Preparation is the key to success in parenting, education and advocacy.  Real preparation includes consulting with all stakeholders before formulating a plan to move forward.  How often do children and adults with special needs deal with a program that is supposedly designed to “help” them that was conceived, designed and is now being implemented wholly without their awareness, consent or input?  I think that we must be honest and admit that our prior efforts in the home, the school and the workplace have fallen far short of the most elementary needs for accommodation informed by perspective drawn from those who are differently abled. 

We must resolve to begin again by inquiring what the felt experiences, perspectives and needs of each person are.  Parents, teachers and those whose roles entail attending on the management of one or more aspects of a special needs person’s daily life must work collaboratively, strategically and patiently alongside their clients.  They must also develop their own self-care routines and overall quality of life in such a way that the gravity of their daily experience is not centered in the outcomes of attempting to perform this work successfully.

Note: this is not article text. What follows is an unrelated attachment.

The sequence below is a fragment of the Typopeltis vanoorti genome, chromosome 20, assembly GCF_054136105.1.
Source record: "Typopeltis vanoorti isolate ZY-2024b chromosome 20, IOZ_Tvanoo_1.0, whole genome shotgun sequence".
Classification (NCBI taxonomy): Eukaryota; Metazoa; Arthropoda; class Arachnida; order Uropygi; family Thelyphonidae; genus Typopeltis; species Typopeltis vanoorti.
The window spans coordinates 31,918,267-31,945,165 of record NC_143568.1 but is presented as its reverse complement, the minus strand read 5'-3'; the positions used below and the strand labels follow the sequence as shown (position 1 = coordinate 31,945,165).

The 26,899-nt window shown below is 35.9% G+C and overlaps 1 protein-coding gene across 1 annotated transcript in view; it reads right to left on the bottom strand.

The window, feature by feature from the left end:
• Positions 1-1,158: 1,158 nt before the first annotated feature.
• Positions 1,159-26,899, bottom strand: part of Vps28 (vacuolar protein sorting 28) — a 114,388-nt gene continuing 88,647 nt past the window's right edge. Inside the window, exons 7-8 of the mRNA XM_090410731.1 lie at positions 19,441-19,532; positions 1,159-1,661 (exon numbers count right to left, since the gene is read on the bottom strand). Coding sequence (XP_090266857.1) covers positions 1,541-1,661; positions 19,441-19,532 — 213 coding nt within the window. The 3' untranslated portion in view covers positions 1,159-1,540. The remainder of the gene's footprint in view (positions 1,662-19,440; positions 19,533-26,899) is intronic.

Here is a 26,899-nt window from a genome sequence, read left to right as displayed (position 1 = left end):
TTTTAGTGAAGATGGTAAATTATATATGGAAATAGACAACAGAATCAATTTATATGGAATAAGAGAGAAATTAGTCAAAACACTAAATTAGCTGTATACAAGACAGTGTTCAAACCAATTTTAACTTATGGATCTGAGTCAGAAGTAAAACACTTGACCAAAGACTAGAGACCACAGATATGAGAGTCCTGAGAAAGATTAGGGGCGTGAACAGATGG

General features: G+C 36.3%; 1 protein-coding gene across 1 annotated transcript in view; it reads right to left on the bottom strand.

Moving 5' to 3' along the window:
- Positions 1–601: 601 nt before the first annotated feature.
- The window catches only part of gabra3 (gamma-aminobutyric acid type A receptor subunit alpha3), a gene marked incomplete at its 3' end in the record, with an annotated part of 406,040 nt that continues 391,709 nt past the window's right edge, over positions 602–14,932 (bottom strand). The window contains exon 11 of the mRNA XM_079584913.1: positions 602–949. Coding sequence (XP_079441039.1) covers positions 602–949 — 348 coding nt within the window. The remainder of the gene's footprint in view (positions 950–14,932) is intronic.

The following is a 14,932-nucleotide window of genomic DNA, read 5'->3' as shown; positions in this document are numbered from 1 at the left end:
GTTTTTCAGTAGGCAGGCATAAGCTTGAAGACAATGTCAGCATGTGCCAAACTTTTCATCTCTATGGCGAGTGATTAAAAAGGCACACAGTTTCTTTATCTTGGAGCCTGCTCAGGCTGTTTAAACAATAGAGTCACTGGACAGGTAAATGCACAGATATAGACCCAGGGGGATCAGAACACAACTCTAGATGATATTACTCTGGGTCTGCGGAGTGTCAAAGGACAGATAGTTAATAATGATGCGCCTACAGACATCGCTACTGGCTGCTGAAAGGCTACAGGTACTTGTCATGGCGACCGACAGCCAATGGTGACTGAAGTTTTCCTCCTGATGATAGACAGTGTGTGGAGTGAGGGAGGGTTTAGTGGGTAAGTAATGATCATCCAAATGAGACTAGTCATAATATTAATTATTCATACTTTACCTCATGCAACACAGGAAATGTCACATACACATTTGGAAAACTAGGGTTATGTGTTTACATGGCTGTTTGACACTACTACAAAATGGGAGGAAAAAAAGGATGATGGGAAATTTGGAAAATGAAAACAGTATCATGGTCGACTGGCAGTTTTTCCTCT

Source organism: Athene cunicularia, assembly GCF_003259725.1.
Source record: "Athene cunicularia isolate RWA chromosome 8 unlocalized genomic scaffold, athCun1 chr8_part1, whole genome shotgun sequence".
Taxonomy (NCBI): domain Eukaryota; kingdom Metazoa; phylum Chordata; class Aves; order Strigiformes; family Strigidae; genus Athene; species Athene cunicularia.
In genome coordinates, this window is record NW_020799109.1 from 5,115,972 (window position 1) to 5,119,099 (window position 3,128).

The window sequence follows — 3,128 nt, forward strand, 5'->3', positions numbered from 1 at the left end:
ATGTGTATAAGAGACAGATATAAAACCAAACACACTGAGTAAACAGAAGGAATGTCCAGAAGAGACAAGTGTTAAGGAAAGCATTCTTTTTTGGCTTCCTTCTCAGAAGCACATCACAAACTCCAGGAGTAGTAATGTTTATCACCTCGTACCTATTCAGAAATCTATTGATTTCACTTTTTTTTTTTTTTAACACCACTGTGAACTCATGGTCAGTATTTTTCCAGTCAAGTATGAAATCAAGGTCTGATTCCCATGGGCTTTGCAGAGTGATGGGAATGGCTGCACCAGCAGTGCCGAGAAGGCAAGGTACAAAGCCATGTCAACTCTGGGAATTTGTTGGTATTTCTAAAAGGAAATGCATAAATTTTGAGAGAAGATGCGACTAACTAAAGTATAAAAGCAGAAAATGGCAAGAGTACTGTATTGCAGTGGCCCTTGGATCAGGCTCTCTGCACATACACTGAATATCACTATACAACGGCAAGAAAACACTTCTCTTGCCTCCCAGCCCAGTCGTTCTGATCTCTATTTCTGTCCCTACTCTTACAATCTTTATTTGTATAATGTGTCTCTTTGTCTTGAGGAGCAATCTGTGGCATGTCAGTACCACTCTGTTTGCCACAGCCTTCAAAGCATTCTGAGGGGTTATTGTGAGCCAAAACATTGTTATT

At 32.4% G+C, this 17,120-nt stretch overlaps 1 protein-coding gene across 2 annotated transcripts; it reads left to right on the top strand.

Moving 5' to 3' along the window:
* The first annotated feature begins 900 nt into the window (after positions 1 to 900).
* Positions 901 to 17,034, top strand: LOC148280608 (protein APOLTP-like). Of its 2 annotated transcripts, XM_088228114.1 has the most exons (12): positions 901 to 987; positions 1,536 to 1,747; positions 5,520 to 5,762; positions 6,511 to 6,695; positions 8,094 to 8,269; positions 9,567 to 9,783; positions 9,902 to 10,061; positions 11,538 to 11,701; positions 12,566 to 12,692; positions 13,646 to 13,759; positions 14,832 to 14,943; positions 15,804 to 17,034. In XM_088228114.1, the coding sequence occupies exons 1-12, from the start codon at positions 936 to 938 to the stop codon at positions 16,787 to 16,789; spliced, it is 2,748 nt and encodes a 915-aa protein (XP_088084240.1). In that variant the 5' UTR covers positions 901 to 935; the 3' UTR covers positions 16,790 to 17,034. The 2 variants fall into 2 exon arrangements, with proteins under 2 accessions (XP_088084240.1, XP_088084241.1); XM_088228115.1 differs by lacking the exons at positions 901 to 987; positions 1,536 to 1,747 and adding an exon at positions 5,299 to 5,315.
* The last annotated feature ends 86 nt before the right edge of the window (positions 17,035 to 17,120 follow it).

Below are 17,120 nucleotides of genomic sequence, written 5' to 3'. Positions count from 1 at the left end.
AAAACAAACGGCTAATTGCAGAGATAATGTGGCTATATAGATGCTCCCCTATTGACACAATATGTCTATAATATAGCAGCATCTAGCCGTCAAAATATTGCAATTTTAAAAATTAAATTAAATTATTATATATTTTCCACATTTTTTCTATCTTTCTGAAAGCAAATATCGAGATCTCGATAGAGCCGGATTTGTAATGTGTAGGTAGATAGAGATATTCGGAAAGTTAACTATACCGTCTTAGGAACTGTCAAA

Otherwise, it’s too easy to become bogged down in the factors of “should”, “must”, “could” and “if only”.  An almost unconditional equanimity must prevail so that their focus in their role is slightly detached, at least as it pertains to expectations around the outcomes of any attempted interventions.  A special need isn’t a moral state and we do tend too often too moralize around the implications of our perceived evaluation of the degree and consistency of cooperative effort expended on the part of the person we are supporting. 

The truth is that we don’t know WHAT we don’t know.  While advances in imaging technology and other scientific and medical advances have significantly expanded the body of knowledge around special needs concerns, we are still at the very early stages of attempting to develop better, more relevant assistance for difficulties experienced by people with Autism and with many other conditions.